This is precisely what Gyasi Ross is saying, and it is what I had written about in the past. In Gyasi I feel that I have found a strong, articulate and courageous ally in a common efforts to encourage our people – especially our youth, to not be inhibited by tragedies in our history. We must move on.

Charles “Chuck” Trimble, Oglala Lakota, was principal founder of the American Indian Press Association in 1970, and served as Executive Director of the National Congress of American Indians from 1972-78. He may be reached at His website is

Related Stories:
Charles Trimble: Reaching a settlement for Black Hills (1/25)
Charles Trimble: Dreaming of a new Oglala Sioux empire (1/18)
Charles Trimble: Frontier mentality continues with guns (1/11)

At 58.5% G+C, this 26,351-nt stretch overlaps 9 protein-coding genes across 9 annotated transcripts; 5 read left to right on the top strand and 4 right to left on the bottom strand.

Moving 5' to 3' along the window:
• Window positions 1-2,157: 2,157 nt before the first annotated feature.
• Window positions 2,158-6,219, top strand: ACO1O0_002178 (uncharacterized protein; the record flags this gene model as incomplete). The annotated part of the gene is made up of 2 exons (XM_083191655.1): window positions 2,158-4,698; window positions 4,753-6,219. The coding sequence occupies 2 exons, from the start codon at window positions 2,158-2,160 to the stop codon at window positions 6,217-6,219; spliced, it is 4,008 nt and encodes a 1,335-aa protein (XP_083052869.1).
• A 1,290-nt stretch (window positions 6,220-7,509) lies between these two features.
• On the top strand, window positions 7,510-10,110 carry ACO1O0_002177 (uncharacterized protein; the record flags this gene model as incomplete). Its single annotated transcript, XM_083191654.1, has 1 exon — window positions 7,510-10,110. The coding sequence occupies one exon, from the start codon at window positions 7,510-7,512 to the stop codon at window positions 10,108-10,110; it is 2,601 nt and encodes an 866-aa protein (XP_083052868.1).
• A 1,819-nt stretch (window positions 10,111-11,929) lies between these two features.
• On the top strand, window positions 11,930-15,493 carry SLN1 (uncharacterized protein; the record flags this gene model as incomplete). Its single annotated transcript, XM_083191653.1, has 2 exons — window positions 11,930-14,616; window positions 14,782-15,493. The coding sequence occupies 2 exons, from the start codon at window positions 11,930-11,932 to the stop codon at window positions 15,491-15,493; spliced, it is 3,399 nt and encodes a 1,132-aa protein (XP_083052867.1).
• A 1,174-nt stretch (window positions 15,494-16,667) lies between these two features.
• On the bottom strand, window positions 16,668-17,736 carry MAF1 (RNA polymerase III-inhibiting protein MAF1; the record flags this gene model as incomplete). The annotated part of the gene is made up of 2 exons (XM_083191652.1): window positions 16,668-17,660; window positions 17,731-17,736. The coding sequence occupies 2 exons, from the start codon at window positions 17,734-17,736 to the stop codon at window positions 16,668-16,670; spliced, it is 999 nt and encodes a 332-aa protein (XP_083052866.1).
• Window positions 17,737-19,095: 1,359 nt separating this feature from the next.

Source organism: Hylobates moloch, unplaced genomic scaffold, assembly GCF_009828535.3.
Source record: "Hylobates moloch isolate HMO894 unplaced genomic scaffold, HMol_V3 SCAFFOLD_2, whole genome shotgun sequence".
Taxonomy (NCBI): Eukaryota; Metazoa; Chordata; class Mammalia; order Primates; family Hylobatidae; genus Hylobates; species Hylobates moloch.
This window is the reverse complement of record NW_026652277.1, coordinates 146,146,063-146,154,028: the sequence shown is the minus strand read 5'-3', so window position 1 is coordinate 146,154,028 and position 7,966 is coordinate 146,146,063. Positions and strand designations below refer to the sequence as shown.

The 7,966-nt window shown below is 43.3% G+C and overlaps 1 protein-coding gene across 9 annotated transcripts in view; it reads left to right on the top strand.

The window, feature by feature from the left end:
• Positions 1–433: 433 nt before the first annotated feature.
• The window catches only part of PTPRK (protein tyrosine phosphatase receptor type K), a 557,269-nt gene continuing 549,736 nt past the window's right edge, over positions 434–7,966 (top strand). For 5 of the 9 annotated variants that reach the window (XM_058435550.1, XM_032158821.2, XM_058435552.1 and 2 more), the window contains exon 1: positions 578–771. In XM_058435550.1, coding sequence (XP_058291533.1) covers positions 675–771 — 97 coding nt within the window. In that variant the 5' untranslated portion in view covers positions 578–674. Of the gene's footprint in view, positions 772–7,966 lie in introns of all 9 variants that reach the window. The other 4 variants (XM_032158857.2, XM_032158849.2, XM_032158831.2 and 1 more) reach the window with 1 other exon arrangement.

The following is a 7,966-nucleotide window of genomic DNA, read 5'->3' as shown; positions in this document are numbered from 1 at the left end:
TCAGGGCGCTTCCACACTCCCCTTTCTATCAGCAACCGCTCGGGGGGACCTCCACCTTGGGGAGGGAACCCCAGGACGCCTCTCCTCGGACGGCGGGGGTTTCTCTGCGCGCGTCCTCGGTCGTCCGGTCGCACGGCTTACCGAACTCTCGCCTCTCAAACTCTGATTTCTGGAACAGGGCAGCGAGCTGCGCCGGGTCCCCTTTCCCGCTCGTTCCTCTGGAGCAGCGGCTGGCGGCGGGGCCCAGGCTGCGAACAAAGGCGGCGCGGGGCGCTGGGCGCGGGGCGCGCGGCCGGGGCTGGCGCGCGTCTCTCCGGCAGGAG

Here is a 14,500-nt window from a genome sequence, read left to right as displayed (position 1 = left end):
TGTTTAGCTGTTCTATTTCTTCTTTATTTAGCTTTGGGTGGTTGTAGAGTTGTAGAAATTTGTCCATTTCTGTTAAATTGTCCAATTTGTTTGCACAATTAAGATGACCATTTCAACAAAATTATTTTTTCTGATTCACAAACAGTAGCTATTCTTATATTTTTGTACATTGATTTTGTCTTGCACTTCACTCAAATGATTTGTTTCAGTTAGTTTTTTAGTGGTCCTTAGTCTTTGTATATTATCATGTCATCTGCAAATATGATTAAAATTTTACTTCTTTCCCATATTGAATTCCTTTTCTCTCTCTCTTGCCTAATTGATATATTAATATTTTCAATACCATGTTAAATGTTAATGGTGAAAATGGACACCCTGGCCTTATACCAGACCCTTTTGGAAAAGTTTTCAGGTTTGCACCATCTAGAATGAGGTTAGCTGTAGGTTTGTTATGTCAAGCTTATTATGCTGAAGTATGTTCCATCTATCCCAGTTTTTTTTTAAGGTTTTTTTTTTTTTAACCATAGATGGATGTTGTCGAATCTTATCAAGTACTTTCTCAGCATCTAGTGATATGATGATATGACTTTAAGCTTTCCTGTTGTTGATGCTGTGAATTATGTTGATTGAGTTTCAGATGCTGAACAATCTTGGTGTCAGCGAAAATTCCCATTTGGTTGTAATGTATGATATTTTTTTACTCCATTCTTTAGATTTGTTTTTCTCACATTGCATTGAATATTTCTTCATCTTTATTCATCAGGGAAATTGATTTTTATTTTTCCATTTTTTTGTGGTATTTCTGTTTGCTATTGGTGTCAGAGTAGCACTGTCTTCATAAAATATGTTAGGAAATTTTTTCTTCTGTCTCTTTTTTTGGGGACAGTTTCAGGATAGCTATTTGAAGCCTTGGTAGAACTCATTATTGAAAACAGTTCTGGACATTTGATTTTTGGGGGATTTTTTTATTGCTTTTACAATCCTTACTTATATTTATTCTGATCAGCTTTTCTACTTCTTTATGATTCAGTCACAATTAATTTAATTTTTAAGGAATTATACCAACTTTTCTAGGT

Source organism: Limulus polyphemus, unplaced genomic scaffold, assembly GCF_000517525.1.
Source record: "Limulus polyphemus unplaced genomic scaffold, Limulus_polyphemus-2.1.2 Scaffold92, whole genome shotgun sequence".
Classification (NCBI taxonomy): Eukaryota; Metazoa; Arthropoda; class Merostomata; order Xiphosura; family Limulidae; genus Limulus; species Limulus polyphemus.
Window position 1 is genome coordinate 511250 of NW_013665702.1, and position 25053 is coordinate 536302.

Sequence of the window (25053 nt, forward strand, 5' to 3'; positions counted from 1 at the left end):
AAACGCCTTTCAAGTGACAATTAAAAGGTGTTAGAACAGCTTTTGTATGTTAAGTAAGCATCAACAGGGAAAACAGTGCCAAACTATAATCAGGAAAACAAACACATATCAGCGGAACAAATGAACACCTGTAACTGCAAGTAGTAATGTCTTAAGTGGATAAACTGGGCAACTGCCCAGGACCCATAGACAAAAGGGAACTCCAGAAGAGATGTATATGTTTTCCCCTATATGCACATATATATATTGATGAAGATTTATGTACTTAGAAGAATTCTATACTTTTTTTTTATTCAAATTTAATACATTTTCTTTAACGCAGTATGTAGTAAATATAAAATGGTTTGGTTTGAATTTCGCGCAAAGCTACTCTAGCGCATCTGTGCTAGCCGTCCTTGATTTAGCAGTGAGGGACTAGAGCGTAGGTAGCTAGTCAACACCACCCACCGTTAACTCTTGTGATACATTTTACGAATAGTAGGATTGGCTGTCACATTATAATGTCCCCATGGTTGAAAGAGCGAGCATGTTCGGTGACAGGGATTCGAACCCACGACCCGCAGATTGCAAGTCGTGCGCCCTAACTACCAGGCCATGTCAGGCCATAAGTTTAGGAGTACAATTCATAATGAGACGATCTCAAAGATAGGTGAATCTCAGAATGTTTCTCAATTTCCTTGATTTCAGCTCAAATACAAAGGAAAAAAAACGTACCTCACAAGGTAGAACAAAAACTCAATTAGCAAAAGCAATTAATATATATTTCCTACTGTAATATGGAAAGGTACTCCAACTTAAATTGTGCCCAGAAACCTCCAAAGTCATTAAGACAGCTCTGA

Charles Trimble: Some thoughts on Lakota spirituality (1/7)
Charles Trimble: Santa in the age of climate change (12/21)
Charles Trimble: On being an 'insignificant nobody' (12/8)
Chuck Trimble: Facts, truth and ethics in journalism (11/24)
Charles Trimble: Indian warriors serve two nations (11/11)
Charles Trimble: What now after tribal summit? (11/9)
Charles Trimble: White House meet a milestone (11/2)
Charles Trimble: NCAI works with family of nations (10/22)
Charles Trimble: NCAI made it through rocky era (10/21)
Charles Trimble: A Fighting Sioux woman (10/6)
Trimble: Victimhood and 'Fighting Sioux' nick (10/5)
Charles Trimble: Sioux Nation can truly unite (9/25)
Charles Trimble: Human blood in Lakota blood (9/15)
Charles Trimble: Take action to address despair (9/8)
Charles Trimble: Confronting racism can work (8/20)
Charles Trimble: Lessons from Indian banking (8/7)
Charles Trimble: McDonald's not a bastion of racism (7/2)
Charles Trimble: Indian affairs rife for comedy (6/25)